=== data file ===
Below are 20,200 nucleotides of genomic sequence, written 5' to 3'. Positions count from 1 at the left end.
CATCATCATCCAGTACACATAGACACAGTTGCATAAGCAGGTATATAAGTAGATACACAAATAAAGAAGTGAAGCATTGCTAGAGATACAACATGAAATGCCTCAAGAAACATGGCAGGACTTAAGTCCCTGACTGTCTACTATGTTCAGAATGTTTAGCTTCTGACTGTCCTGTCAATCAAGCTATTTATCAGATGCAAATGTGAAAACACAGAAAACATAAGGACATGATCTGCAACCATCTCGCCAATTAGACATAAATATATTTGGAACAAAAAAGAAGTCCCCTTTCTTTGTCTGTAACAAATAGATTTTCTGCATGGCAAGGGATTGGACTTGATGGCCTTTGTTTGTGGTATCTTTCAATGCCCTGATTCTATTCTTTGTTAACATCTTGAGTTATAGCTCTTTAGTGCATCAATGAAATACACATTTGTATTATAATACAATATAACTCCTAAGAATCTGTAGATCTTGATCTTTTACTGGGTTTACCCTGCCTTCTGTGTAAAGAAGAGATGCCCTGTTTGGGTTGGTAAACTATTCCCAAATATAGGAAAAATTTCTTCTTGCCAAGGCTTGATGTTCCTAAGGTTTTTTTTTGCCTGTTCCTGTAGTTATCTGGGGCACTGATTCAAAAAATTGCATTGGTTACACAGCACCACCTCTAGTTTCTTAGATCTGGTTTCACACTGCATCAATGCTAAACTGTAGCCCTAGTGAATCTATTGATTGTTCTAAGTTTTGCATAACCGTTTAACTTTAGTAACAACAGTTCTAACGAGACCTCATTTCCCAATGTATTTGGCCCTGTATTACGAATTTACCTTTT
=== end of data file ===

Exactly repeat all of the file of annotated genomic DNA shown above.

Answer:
Below are 20,200 nucleotides of genomic sequence, written 5' to 3'. Positions count from 1 at the left end.
CATCATCATCCAGTACACATAGACACAGTTGCATAAGCAGGTATATAAGTAGATACACAAATAAAGAAGTGAAGCATTGCTAGAGATACAACATGAAATGCCTCAAGAAACATGGCAGGACTTAAGTCCCTGACTGTCTACTATGTTCAGAATGTTTAGCTTCTGACTGTCCTGTCAATCAAGCTATTTATCAGATGCAAATGTGAAAACACAGAAAACATAAGGACATGATCTGCAACCATCTCGCCAATTAGACATAAATATATTTGGAACAAAAAAGAAGTCCCCTTTCTTTGTCTGTAACAAATAGATTTTCTGCATGGCAAGGGATTGGACTTGATGGCCTTTGTTTGTGGTATCTTTCAATGCCCTGATTCTATTCTTTGTTAACATCTTGAGTTATAGCTCTTTAGTGCATCAATGAAATACACATTTGTATTATAATACAATATAACTCCTAAGAATCTGTAGATCTTGATCTTTTACTGGGTTTACCCTGCCTTCTGTGTAAAGAAGAGATGCCCTGTTTGGGTTGGTAAACTATTCCCAAATATAGGAAAAATTTCTTCTTGCCAAGGCTTGATGTTCCTAAGGTTTTTTTTTGCCTGTTCCTGTAGTTATCTGGGGCACTGATTCAAAAAATTGCATTGGTTACACAGCACCACCTCTAGTTTCTTAGATCTGGTTTCACACTGCATCAATGCTAAACTGTAGCCCTAGTGAATCTATTGATTGTTCTAAGTTTTGCATAACCGTTTAACTTTAGTAACAACAGTTCTAACGAGACCTCATTTCCCAATGTATTTGGCCCTGTATTACGAATTTACCTTTT